This photo, dating 1927, show the now demolished prefectural government building and his sorrounding.

In August 9, 1945, during the last days of World War Two the city was encircled by soviet forces but, since Stalin urged for rushing into Korea, Hirohashi was ignored and not sieged by the Red Army. In August 21, right after the surrender of the Japanese Empire a small force of US marines landed in Hirohashi: being the city part of japanese homeland territory, occupation was up to american forces. Soviet Army threatened invasion but after a month of tension Stalin ordered to withdraw, under the pressures of US President Truman.

Encircled by the three communist nations of USSR, China and North Korea Hirohashi was rapidly called the "West Berlin of the East." In 1948 US military Administration agreed to hold a referendum, although by a narrow majority the voters asked for Independence from Japan, However, in order to facilitate the formation of the state apparatus, the United States continued the military administration of the city-state for 10 more years.


In this photo, dating 1956, you can see the city during the period of american occupation.

Since some japanese returned on mainland Japan the population become more equally divided between ethnic japanese, manchujin (japanese speeking manchurians) and a growing korean community. The 60s and the 70s were marked by fierce inter-ethnic tensions and clashes, autoritarian governements and the strong presence of american military forces to ease the constant threat of a chinese or north korean invasion.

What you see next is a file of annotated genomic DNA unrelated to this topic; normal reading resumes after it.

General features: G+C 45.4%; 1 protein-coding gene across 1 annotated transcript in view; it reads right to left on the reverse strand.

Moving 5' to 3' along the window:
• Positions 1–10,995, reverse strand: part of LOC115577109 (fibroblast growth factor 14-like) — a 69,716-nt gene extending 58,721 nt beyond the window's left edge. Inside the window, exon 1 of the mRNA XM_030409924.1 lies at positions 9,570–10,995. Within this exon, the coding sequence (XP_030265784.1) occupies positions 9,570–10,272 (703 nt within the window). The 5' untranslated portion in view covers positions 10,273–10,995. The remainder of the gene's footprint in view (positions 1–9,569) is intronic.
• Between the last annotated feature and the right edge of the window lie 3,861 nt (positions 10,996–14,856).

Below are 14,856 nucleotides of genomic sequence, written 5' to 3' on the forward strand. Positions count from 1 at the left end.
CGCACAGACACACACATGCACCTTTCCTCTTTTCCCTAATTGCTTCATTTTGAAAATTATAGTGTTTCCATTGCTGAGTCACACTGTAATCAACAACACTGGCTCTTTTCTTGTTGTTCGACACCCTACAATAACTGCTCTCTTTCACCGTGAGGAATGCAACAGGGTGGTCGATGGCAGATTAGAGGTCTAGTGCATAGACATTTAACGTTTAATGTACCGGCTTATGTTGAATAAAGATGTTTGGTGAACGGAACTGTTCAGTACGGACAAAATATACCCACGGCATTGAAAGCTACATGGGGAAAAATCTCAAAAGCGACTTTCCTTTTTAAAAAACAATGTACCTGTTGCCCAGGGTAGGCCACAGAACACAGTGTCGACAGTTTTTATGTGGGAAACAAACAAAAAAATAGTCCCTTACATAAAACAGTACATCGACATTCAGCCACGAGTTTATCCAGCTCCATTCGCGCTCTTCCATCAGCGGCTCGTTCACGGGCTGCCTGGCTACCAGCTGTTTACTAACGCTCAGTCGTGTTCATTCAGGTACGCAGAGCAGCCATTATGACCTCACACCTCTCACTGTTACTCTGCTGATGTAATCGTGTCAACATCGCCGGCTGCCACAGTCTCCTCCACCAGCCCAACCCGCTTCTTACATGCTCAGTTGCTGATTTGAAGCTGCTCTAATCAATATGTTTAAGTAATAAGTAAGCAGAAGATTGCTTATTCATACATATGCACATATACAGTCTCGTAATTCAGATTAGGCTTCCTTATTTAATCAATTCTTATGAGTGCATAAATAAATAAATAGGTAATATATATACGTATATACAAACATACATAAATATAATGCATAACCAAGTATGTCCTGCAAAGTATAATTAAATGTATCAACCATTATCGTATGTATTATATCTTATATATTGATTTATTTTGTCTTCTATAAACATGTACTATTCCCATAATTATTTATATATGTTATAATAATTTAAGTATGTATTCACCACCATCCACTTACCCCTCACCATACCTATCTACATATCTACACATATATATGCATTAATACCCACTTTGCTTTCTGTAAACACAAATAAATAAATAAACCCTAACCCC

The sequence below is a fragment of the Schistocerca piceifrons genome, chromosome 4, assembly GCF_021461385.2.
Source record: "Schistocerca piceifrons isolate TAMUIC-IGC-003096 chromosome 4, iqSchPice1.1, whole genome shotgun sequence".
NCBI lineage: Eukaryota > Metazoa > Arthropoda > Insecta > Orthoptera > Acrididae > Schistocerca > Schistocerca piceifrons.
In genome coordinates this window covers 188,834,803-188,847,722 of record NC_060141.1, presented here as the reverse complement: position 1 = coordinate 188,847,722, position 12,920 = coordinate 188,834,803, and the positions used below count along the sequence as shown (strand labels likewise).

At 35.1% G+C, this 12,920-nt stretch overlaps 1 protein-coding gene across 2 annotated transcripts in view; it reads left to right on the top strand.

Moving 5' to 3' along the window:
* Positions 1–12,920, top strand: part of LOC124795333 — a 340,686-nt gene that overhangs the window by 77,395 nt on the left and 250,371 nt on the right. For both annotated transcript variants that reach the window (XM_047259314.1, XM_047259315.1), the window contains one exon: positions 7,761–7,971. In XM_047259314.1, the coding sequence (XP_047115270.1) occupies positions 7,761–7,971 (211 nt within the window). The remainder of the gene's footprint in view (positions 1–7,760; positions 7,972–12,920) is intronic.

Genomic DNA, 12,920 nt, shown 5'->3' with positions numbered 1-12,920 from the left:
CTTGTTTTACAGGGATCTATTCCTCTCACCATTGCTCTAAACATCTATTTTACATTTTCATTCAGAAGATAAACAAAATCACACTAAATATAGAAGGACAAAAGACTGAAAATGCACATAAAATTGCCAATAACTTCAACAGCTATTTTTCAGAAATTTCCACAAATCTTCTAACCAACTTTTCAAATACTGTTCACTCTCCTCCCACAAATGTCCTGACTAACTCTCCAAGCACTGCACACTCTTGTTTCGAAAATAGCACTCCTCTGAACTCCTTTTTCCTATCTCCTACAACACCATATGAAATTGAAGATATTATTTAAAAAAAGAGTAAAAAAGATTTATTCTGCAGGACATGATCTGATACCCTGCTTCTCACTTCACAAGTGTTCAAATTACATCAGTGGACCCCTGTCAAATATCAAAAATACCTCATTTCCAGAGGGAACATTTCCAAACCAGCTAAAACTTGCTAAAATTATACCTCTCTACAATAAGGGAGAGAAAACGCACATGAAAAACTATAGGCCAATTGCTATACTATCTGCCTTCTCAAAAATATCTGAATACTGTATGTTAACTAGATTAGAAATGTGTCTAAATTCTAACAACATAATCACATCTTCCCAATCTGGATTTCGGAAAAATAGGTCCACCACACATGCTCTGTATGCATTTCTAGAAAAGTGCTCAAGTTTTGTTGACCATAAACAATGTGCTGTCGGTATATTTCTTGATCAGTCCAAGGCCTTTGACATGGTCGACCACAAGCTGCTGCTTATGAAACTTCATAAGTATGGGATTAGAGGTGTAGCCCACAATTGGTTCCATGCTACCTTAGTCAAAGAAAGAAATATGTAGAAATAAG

In the late 70s, under the enlightened presidency of Takemoto Tatsuya, a series of reforms increased the level of democracy of the state and laid the foundations for economic development and the modern manufacturing sector. During those years, moreover, the tensions between the various ethnic communities dropped and a common Hirohashite identity began to develop.

During the 80s Hirohashi began to become the so called "Northern Hong Kong", becoming a door to the Popular Republic of China which had become an attractive market after Deng Xiao Ping reforms.

During those years the booming economy of the city attracted many illegal immigrants from China as well as koreans and japanese. In the 90s, after the fall of the Soviet Union, The Government of Hirohashi promoted the "New Homeland" policy that encouraged the immigration of siberian ethnic minorities by offering them a special status recognition and legal protection after decades of forced russification. Many siberians from the Russian Far East came to the city, as well as ainu from Japan, and during those years Hirohashi strengthened its ties with Siberia, both cultural and economical, investing in oil and gas assets.

And finally a mosaic of the booming Hirohashi of the late 80s, when the "Siberian Tiger" along with the other four asian tigers (S.Korea, Taiwan, Hong Kong and Singapore) became a fast growing exporting economy.


And after this history digest in the next entry we will be back in our times with a new part of this CJ

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Impressive! Your history is quite beliavable, I really loved that 1950s shot you did. My only complaint is that the GDP per capita is a tad too high.